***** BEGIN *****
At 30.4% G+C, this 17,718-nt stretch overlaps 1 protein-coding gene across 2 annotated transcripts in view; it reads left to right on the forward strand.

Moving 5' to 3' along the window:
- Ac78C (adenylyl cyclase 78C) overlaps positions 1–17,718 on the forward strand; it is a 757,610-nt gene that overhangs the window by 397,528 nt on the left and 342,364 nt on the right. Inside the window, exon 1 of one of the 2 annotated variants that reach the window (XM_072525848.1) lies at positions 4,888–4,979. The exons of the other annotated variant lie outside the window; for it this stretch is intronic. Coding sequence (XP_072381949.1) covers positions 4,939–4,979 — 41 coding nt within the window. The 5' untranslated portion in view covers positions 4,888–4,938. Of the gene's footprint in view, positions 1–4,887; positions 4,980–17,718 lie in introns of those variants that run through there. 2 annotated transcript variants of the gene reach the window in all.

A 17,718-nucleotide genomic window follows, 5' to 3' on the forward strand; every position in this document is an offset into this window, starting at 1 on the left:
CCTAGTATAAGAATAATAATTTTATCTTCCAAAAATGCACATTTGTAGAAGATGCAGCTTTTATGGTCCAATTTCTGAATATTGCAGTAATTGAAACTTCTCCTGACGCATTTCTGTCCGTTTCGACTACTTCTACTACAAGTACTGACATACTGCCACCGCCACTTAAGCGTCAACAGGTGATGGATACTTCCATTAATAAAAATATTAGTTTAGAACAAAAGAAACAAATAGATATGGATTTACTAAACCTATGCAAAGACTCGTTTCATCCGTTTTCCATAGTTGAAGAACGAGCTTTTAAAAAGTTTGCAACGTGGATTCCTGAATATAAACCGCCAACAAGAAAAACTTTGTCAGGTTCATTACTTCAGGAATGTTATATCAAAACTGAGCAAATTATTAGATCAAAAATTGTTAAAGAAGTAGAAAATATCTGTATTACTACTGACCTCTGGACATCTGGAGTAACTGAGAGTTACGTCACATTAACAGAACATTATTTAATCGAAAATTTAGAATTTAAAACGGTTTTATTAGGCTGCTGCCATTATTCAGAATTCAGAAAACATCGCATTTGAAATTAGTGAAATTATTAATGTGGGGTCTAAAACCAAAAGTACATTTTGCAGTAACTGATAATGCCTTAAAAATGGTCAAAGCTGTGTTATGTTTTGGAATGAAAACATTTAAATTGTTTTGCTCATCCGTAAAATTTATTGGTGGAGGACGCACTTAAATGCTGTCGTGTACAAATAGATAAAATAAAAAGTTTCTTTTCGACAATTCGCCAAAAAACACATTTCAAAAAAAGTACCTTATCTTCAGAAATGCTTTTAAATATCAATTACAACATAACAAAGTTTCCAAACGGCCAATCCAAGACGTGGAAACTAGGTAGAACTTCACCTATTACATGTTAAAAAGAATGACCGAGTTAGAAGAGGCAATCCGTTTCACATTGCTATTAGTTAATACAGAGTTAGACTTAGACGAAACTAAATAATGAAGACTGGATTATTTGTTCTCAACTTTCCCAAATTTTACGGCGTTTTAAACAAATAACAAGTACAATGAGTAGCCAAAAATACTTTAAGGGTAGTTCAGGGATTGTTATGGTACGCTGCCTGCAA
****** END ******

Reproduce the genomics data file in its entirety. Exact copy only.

At 30.4% G+C, this 17,718-nt stretch overlaps 1 protein-coding gene across 2 annotated transcripts in view; it reads left to right on the forward strand.

Moving 5' to 3' along the window:
- Ac78C (adenylyl cyclase 78C) overlaps positions 1–17,718 on the forward strand; it is a 757,610-nt gene that overhangs the window by 397,528 nt on the left and 342,364 nt on the right. Inside the window, exon 1 of one of the 2 annotated variants that reach the window (XM_072525848.1) lies at positions 4,888–4,979. The exons of the other annotated variant lie outside the window; for it this stretch is intronic. Coding sequence (XP_072381949.1) covers positions 4,939–4,979 — 41 coding nt within the window. The 5' untranslated portion in view covers positions 4,888–4,938. Of the gene's footprint in view, positions 1–4,887; positions 4,980–17,718 lie in introns of those variants that run through there. 2 annotated transcript variants of the gene reach the window in all.

A 17,718-nucleotide genomic window follows, 5' to 3' on the forward strand; every position in this document is an offset into this window, starting at 1 on the left:
CCTAGTATAAGAATAATAATTTTATCTTCCAAAAATGCACATTTGTAGAAGATGCAGCTTTTATGGTCCAATTTCTGAATATTGCAGTAATTGAAACTTCTCCTGACGCATTTCTGTCCGTTTCGACTACTTCTACTACAAGTACTGACATACTGCCACCGCCACTTAAGCGTCAACAGGTGATGGATACTTCCATTAATAAAAATATTAGTTTAGAACAAAAGAAACAAATAGATATGGATTTACTAAACCTATGCAAAGACTCGTTTCATCCGTTTTCCATAGTTGAAGAACGAGCTTTTAAAAAGTTTGCAACGTGGATTCCTGAATATAAACCGCCAACAAGAAAAACTTTGTCAGGTTCATTACTTCAGGAATGTTATATCAAAACTGAGCAAATTATTAGATCAAAAATTGTTAAAGAAGTAGAAAATATCTGTATTACTACTGACCTCTGGACATCTGGAGTAACTGAGAGTTACGTCACATTAACAGAACATTATTTAATCGAAAATTTAGAATTTAAAACGGTTTTATTAGGCTGCTGCCATTATTCAGAATTCAGAAAACATCGCATTTGAAATTAGTGAAATTATTAATGTGGGGTCTAAAACCAAAAGTACATTTTGCAGTAACTGATAATGCCTTAAAAATGGTCAAAGCTGTGTTATGTTTTGGAATGAAAACATTTAAATTGTTTTGCTCATCCGTAAAATTTATTGGTGGAGGACGCACTTAAATGCTGTCGTGTACAAATAGATAAAATAAAAAGTTTCTTTTCGACAATTCGCCAAAAAACACATTTCAAAAAAAGTACCTTATCTTCAGAAATGCTTTTAAATATCAATTACAACATAACAAAGTTTCCAAACGGCCAATCCAAGACGTGGAAACTAGGTAGAACTTCACCTATTACATGTTAAAAAGAATGACCGAGTTAGAAGAGGCAATCCGTTTCACATTGCTATTAGTTAATACAGAGTTAGACTTAGACGAAACTAAATAATGAAGACTGGATTATTTGTTCTCAACTTTCCCAAATTTTACGGCGTTTTAAACAAATAACAAGTACAATGAGTAGCCAAAAATACTTTAAGGGTAGTTCAGGGATTGTTATGGTACGCTGCCTGCAA